History of Veal Feeding
Veal is meat produced from calves about 500 pounds and 6 months of age. Veal is a light pink color and a good source of key nutrients like protein, vitamin B-6, vitamin B-12, niacin, riboflavin, zinc, selenium, and choline.
Veal has been enjoyed for centuries because of its tender and delicious flavor. Eating the meat from young calves is referenced frequently in the Bible. The “fatted calf” was regarded as the most choice of all meats.
Romans also enjoyed veal and the consumption spread throughout early Europe. Austrians and Italians create wiener schnitzel- a popular dish made with veal cutlet that is breaded and pan fried. Veal is also prominent in French cuisine and Italian cooking.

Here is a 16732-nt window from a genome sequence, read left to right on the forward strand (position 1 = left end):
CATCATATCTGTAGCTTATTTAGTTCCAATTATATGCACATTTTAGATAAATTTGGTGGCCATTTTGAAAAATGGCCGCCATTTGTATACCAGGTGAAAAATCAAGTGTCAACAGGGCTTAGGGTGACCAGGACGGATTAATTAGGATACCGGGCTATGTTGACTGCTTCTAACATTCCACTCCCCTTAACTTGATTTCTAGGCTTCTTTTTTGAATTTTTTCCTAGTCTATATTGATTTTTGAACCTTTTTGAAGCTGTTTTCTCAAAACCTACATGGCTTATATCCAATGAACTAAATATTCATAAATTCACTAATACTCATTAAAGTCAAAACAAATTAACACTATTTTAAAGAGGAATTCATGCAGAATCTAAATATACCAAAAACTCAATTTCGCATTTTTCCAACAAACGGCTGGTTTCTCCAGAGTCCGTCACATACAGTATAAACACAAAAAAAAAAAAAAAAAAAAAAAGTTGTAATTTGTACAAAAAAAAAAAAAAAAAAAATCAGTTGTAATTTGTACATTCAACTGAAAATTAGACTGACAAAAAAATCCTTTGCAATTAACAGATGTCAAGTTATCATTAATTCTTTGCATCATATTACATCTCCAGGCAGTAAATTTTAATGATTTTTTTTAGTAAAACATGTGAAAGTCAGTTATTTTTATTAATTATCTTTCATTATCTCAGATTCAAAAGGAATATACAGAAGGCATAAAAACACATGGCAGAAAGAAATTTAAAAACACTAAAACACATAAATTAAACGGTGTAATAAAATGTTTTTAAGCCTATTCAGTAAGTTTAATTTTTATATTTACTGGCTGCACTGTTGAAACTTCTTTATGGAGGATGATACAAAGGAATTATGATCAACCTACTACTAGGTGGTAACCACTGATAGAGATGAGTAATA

Veal farming spread from Europe to the United States more than 100 years ago. Most of U.S. veal farms are located in New York, Pennsylvania, Ohio, Indiana, Michigan, and Wisconsin.
The basis of their diet starts with a milk replacement. Veal calves also have free access to grain and all the water they can drink. Electrolytes are offered as needed. Veal calves are very efficient at feed conversion, averaging around 1.8-2 pounds of feed per pound of weight gained.
Veal calves are sourced from a dairy farm or sale barn and are usually raised at another site. When calves arrive at the veal farm, they often start out in individual pens to decrease the spread of disease. After about 8 weeks they are then grouped with other calves. Milk is fed up to about 22 weeks of age.
Veal farmers work very hard to keep their calves healthy and comfortable. A veterinarian oversees the health and well-being of the calves. Many farms choose to be certified by the Veal Quality Assurance Program which documents that best management practices are followed on each farm and that veal farmers are continually learning and progressing in their industry.
Written by: Mariah Gull, M.S.